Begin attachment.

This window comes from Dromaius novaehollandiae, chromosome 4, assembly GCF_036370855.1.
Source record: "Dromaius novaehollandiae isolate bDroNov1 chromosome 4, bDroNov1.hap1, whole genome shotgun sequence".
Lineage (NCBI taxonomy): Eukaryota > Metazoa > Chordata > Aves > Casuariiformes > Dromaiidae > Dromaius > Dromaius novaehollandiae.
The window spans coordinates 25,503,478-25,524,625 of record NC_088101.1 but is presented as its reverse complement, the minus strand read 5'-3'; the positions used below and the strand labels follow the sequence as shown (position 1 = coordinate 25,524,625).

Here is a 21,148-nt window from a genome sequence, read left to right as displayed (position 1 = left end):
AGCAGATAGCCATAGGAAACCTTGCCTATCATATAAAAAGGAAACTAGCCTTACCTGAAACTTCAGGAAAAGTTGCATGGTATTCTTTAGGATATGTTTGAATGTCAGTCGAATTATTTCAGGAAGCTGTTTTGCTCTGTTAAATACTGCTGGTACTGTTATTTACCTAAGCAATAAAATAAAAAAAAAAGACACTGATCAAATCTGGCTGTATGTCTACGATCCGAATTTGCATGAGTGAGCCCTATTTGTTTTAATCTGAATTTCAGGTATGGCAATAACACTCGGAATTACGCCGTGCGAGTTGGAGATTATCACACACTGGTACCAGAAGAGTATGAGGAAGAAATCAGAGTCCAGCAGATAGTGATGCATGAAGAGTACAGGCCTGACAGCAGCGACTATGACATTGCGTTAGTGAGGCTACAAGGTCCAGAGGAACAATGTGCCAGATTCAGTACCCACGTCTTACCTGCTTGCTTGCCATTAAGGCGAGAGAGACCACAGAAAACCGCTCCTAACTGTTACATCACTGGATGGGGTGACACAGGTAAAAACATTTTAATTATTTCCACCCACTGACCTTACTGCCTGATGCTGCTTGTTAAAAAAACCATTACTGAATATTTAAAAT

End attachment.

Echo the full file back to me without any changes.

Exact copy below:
This window comes from Dromaius novaehollandiae, chromosome 4, assembly GCF_036370855.1.
Source record: "Dromaius novaehollandiae isolate bDroNov1 chromosome 4, bDroNov1.hap1, whole genome shotgun sequence".
Lineage (NCBI taxonomy): Eukaryota > Metazoa > Chordata > Aves > Casuariiformes > Dromaiidae > Dromaius > Dromaius novaehollandiae.
The window spans coordinates 25,503,478-25,524,625 of record NC_088101.1 but is presented as its reverse complement, the minus strand read 5'-3'; the positions used below and the strand labels follow the sequence as shown (position 1 = coordinate 25,524,625).

Here is a 21,148-nt window from a genome sequence, read left to right as displayed (position 1 = left end):
AGCAGATAGCCATAGGAAACCTTGCCTATCATATAAAAAGGAAACTAGCCTTACCTGAAACTTCAGGAAAAGTTGCATGGTATTCTTTAGGATATGTTTGAATGTCAGTCGAATTATTTCAGGAAGCTGTTTTGCTCTGTTAAATACTGCTGGTACTGTTATTTACCTAAGCAATAAAATAAAAAAAAAAGACACTGATCAAATCTGGCTGTATGTCTACGATCCGAATTTGCATGAGTGAGCCCTATTTGTTTTAATCTGAATTTCAGGTATGGCAATAACACTCGGAATTACGCCGTGCGAGTTGGAGATTATCACACACTGGTACCAGAAGAGTATGAGGAAGAAATCAGAGTCCAGCAGATAGTGATGCATGAAGAGTACAGGCCTGACAGCAGCGACTATGACATTGCGTTAGTGAGGCTACAAGGTCCAGAGGAACAATGTGCCAGATTCAGTACCCACGTCTTACCTGCTTGCTTGCCATTAAGGCGAGAGAGACCACAGAAAACCGCTCCTAACTGTTACATCACTGGATGGGGTGACACAGGTAAAAACATTTTAATTATTTCCACCCACTGACCTTACTGCCTGATGCTGCTTGTTAAAAAAACCATTACTGAATATTTAAAAT